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Vigilantia (b. a. 490) was a sister of Byzantine emperor Justinian I (r. 527-565), and mother to his successor Justin II (r. 565-578, b. a. 520).


The name "Vigilantia" is Latin for "alertness, wakefulness". Itself deriving from "vigilia" (watch, watchfulness) and "vigil" ((1)adjective: awake, watching, alert (2)noun: watchman, sentinel).[1]


Justinian (b. 482) and Vigilantia were children of a sister of Justin I (r. 518-527), founder of the Justinian dynasty. The family originated in Bederiana, near Naissus (modern Ni? in Serbia) in Dacia Mediterranea.[2]Procopius, Theodorus Lector, Zacharias Rhetor, Victor of Tunnuna, Theophanes the Confessor and Georgios Kedrenos consider Justin and his family Illyrians, though Kedrenos is uncertain. Evagrius Scholasticus, John Malalas, the Chronicon Paschale, the Suda, Joannes Zonaras and the Patria of Constantinople consider them Thraco-Romans. While Procopius reports them to be of peasant origins, Zonaras is the only source describing Justin I as a former herder.[3]

Justinian was reportedly born in Tauresium, near Scupi, where their parents had apparently settled. Their father was named Sabbatius, while the name of their mother is not actually recorded.[4] The name "Bigleniza" was assigned to the mother of Justinian and Vigilantia by Niccolò Alamanni (1583-1626), citing as his source a "Life of Justinian" (Latin: Vita Iustiniani) by "Theophilus Abbas", a supposed contemporary of Procopius.[5] Despite repeated searches, this source has never been located by another scholar. Alamanni was trusted as a reliable source by several later authors, including Edward Gibbon, who in his The History of the Decline and Fall of the Roman Empire quotes the name Bigleniza and other details deriving from Alamanni. Since the name seemed to be Slavic in origin, later theories would develop on the Slavic origins of Justinian and his family. In 1883, James Bryce discovered a "Vita Justiniani" manuscript in the Palazzo Barberini. It only dated to the 17th century and contained all the facts mentioned by Alamanni, including Bigleniza considering her daughter-in-law Theodora, "not a gift of God but a gift of the devil." Bryce suggested this manuscript as Alamanni's source. Its authenticity however was doubtful, and Konstantin Josef Jire?ek considered this manuscript to be the work of Ivan Tomko Marnavich (1579-1639), archdeacon of Agram (Zagreb). Any other sources he used, if any, are unclear.[6] Marnavich was a translator of medieval texts, particularly hagiographies.[7] Bigleniza is merely a translation of Vigilantia to Slavic, following the long-standing theory that mother and daughter had the same name.[6]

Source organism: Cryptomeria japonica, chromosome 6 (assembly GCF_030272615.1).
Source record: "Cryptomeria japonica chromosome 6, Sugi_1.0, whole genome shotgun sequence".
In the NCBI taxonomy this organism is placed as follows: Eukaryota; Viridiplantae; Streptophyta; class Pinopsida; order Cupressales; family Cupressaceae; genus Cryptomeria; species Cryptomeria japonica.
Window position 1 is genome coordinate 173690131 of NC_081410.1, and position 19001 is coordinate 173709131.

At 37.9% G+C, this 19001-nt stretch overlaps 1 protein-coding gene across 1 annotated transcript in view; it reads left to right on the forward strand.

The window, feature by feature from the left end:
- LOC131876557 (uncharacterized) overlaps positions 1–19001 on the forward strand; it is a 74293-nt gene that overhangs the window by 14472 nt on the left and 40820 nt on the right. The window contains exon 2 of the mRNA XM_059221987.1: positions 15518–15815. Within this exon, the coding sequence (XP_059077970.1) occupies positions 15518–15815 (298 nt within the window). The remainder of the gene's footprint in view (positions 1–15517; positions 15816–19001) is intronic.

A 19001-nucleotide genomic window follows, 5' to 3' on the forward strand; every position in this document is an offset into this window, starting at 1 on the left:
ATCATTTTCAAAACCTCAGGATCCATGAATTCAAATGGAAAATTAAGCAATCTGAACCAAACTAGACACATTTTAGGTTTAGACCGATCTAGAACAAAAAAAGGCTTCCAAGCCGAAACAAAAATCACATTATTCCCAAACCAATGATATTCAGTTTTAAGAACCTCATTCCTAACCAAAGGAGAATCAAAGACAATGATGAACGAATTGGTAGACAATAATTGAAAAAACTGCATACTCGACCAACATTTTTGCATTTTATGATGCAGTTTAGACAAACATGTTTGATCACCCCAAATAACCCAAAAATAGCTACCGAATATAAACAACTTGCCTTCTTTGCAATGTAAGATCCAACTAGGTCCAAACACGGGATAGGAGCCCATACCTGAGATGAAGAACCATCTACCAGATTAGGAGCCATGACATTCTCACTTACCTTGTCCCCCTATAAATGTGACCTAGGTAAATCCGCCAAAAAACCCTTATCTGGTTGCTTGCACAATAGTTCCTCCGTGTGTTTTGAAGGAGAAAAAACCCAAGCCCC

Whilst Vigilantia's relation to Justinian is mentioned by numerous historians, only Victor of Tunnuna names her husband and father of Justin II, Dulcidius (his name is also rendered as Dulcissimus).[8][9]

Succession of Justinian

Vigilantia is one of the figures featured in In laudem Justini minoris ("In praise of the younger Justin"), a poem by Flavius Cresconius Corippus written on the occasion of the accession of Justin II. It is more a eulogy than an actual chronicle. Both Vigilantia and her daughter-in-law Sophia, are called "divae", Latin for "divine ones, goddesses", and sources of the poet's inspiration, standing in for the Muses in that respect. Sophia, a niece of Theodora. is likely to have been his patroness and may have commissioned the poem. The Byzantinist Lynda Garland suggests that both Sophia and Vigilantia were Corippus' actual sources on various events, including "behind the scenes" activities.[10]

Marriage and children

Vigilantia and Dulcidius/Dulcissimus were parents of three known children:[9]


  1. ^ Douglas Harper, Online Etymological Dictionary. Entries "vigil", "vigilance", "vigilant", "vigilante".
  2. ^ Martindale, Jones & Morris (1980), pp. 648-649
  3. ^ Martindale, Jones & Morris (1980), p. 648
  4. ^ Martindale, Jones & Morris (1980), pp. 645-646
  5. ^ Cawley, Charles, Profile of Justinian I and his family, Medieval Lands database, Foundation for Medieval Genealogy,[self-published source][better source needed]
  6. ^ a b James Bryce, "Life of Justinian by Theophilus" (1887)
  7. ^ Fine (2006), p. 421
  8. ^ Martindale, Jones & Morris (1992), p. 754
  9. ^ a b Martindale, Jones & Morris (1980), p. 1165
  10. ^ Garland (1999), p. 41


  • Evans, James Allan Stewart (2000), The age of Justinian: the circumstances of imperial power, Routledge, ISBN 0-415-23726-2
  • Fine, John Van Antwerp (2006), When ethnicity did not matter in the Balkans: a study of identity in pre-nationalist Croatia, Dalmatia, and Slavonia in the medieval and early-modern periods, University of Michigan Press, ISBN 0-472-11414-X
  • Garland, Lynda (1999), Byzantine empresses: women and power in Byzantium, AD 527-1204, CRC Press, ISBN 0-203-02481-8
  • Martindale, John R.; Jones, A.H.M.; Morris, John (1980), The Prosopography of the Later Roman Empire - Volume II, AD 395-527, Cambridge University Press, ISBN 0-521-20159-4
  • Martindale, John R.; Jones, A.H.M.; Morris, John (1992), The Prosopography of the Later Roman Empire - Volume III, AD 527-641, Cambridge University Press, ISBN 0-521-20160-8

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